CSJMM hires 3 Ninos and a Tiko

Copyright Keith Kenney, 2011

Susanna and I hosted a potluck dinner for all of the administrators, staff, and faculty at the Caucasus School of Journalism and Media Management, including the four women we were about to hire. Shortly before midnight, after having enjoyed a few . . . beverages . . . Nino, Nino, Nino, and Tiko signed their contracts and officially became faculty members of CSJMM. The three Ninos have the family names of Japiashvili, Orjonikidze, and Makhviladze. The Tiko is Tiko Nachkebia, formerly the coordinator of the public relations MA program at CSJMM. I am extremely pleased that CSJMM was able to hire such talented, energetic individuals for its journalism MA program.

Nino Orjonikidze (L) and Nino Japiashvili (R)

Who will they be?

CSJMM will soon hire three faculty members. We’re looking for people who are either good professional journalists or good professional media managers. Applicants don’t need teaching experience because USC faculty members will help them learn how to teach. Nor do applicants need research/scholarship experience because, again, USC will train the new hires. We want people with experience. And the salary is good—equivalent to a newsroom salary.

In the United States, many talented journalists would be happy to become faculty members in a School of Journalism and Mass Communications. With news organizations cutting their staff again and again, some journalists are either without a job or they are doing the work of two people. Not only would journalists like a secure job, but in my experience, they also think teaching journalism is much easier than practicing journalism. But it isn’t. To do any job well takes passion, commitment, creativity, and hard work.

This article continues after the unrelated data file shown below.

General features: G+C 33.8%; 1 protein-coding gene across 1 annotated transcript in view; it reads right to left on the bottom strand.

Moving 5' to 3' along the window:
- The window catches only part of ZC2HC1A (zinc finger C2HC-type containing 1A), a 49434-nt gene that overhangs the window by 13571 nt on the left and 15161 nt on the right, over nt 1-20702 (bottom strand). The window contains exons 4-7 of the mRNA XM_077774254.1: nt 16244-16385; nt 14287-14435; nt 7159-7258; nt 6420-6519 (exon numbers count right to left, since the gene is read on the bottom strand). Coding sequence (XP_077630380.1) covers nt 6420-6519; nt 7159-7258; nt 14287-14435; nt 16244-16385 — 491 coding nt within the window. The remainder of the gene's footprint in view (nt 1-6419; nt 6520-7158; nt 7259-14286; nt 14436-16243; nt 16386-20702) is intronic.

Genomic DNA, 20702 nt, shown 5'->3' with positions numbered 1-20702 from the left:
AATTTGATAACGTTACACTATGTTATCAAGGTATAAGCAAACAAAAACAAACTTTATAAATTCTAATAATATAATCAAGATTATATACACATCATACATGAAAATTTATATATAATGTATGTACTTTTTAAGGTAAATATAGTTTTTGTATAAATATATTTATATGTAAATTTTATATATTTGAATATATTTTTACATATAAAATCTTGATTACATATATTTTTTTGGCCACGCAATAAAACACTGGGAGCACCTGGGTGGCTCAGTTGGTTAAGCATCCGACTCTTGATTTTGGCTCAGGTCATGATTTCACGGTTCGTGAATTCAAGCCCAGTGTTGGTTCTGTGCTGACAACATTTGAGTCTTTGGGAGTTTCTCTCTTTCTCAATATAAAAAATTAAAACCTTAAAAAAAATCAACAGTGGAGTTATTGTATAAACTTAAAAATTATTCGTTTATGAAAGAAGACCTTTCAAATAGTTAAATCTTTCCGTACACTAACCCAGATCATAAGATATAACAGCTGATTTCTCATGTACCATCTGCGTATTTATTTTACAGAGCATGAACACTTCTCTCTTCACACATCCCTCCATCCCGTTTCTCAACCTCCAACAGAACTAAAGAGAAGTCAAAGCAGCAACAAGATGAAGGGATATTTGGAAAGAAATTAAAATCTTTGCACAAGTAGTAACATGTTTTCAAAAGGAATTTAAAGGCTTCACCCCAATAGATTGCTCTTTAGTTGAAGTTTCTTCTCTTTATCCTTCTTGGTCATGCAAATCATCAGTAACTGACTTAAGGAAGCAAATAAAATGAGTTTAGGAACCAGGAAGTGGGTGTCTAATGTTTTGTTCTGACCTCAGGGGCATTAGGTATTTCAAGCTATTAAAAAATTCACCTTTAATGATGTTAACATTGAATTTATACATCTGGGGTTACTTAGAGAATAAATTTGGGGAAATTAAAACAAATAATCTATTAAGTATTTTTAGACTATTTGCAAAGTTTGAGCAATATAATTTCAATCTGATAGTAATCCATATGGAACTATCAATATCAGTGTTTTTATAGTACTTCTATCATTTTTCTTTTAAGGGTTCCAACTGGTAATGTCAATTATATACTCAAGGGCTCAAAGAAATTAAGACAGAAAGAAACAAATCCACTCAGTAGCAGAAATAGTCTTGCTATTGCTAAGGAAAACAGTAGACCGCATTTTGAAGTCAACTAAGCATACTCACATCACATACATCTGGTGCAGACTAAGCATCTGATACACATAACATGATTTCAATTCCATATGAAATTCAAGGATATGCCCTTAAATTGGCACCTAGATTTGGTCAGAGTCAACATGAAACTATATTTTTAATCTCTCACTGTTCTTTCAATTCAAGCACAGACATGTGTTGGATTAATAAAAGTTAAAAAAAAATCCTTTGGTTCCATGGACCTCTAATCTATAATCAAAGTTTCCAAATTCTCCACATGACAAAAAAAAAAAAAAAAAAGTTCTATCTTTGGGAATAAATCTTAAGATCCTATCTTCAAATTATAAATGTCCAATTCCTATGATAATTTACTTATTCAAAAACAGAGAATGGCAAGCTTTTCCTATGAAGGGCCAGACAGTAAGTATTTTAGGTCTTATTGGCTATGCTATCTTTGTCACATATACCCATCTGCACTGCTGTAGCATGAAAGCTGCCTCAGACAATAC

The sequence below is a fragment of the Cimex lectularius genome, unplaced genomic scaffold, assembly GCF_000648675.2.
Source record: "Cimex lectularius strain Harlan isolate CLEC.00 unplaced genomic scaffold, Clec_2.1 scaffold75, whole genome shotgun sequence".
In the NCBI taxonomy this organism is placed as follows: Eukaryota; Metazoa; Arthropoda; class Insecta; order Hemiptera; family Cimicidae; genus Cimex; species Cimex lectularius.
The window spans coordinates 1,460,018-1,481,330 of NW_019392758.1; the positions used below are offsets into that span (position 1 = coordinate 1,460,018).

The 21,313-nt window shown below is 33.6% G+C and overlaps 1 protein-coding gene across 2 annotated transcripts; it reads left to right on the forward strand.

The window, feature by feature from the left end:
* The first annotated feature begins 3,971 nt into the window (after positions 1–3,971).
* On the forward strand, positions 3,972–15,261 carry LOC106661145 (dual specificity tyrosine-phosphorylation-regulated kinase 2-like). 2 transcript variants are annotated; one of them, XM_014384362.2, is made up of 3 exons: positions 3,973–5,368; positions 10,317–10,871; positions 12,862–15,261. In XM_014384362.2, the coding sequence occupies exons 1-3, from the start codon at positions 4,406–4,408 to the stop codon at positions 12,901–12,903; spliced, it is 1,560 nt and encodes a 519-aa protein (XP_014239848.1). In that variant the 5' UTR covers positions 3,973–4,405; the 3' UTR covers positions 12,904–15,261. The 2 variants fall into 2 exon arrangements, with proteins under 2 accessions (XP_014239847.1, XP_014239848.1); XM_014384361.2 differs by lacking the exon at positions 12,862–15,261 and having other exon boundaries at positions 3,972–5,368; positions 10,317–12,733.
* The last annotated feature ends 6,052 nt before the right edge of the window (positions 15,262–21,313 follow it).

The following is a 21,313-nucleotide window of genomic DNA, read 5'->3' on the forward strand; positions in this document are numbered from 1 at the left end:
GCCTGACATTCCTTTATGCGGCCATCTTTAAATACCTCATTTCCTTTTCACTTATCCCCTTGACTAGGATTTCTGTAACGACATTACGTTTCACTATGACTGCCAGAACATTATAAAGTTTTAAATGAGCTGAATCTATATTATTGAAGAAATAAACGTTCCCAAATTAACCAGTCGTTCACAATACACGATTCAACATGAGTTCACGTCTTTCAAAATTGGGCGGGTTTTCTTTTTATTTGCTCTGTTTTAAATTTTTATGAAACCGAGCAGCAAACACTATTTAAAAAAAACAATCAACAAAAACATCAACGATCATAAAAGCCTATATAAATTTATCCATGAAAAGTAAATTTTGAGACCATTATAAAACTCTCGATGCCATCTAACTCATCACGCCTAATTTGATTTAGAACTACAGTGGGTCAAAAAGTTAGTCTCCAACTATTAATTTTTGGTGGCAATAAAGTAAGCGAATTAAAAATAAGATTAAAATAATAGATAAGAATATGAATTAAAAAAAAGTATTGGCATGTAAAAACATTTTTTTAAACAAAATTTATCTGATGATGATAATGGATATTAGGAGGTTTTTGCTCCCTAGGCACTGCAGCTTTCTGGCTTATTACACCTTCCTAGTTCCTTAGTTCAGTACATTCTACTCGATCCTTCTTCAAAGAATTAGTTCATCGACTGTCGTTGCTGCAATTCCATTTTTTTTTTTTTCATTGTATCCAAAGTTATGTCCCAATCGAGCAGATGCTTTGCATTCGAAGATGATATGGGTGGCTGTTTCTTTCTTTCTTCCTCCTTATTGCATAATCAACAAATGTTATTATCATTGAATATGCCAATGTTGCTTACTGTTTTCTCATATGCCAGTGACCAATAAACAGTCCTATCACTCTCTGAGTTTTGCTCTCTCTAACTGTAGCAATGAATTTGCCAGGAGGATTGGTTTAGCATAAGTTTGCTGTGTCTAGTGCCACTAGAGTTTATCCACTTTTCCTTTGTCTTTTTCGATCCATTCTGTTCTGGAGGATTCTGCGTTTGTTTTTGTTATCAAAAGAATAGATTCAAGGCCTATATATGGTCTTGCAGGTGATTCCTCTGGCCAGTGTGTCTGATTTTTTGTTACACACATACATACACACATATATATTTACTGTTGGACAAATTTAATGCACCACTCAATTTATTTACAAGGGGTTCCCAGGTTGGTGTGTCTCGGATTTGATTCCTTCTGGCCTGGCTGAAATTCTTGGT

Unlike a school in the United States, the CSJMM may not get dozens of applications. So we are being proactive. We are making a list of the best journalists and media managers in Georgia and then we are calling each person. We will tell them that by working at CSJMM they would have a chance to make a huge impact on young people’s lives. Our students want to become ethical journalists working for a free press in order to ensure that a democratically elected government serves its people. We are going to invite these professionals for a cup of coffee and explain that by working for CSJMM they would be able to shape the next generation of journalists and media managers in the three southern Caucasus countries: Georgia, Armenia, and Azerbaijan. We are going to appeal to their professional pride and to their patriotism.

Wish us luck in our search. If we can hire good journalists and media managers, they will truly make a difference.